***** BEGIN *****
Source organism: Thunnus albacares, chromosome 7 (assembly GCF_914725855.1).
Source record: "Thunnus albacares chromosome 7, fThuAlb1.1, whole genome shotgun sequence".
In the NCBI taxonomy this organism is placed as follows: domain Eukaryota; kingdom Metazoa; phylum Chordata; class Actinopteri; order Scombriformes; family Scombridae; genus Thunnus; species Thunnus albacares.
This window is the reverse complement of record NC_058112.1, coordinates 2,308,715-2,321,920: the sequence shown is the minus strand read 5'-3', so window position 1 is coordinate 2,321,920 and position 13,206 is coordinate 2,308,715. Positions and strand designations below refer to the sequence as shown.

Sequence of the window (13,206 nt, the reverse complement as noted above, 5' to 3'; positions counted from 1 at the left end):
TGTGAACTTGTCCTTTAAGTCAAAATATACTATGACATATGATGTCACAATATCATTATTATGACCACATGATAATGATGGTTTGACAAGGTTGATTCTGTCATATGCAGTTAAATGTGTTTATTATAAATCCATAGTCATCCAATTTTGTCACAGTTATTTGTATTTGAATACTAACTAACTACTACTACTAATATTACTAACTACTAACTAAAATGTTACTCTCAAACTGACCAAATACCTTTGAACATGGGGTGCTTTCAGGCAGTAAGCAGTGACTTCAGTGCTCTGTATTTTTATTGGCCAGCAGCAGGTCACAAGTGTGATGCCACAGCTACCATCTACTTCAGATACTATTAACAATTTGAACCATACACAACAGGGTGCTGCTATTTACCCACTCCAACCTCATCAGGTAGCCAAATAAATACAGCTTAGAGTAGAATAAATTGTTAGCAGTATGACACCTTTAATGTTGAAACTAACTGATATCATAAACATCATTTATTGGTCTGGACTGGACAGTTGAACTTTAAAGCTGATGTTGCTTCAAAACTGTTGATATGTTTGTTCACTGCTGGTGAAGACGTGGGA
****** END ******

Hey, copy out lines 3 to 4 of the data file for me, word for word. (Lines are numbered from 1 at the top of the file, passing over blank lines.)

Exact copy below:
In the NCBI taxonomy this organism is placed as follows: domain Eukaryota; kingdom Metazoa; phylum Chordata; class Actinopteri; order Scombriformes; family Scombridae; genus Thunnus; species Thunnus albacares.
This window is the reverse complement of record NC_058112.1, coordinates 2,308,715-2,321,920: the sequence shown is the minus strand read 5'-3', so window position 1 is coordinate 2,321,920 and position 13,206 is coordinate 2,308,715. Positions and strand designations below refer to the sequence as shown.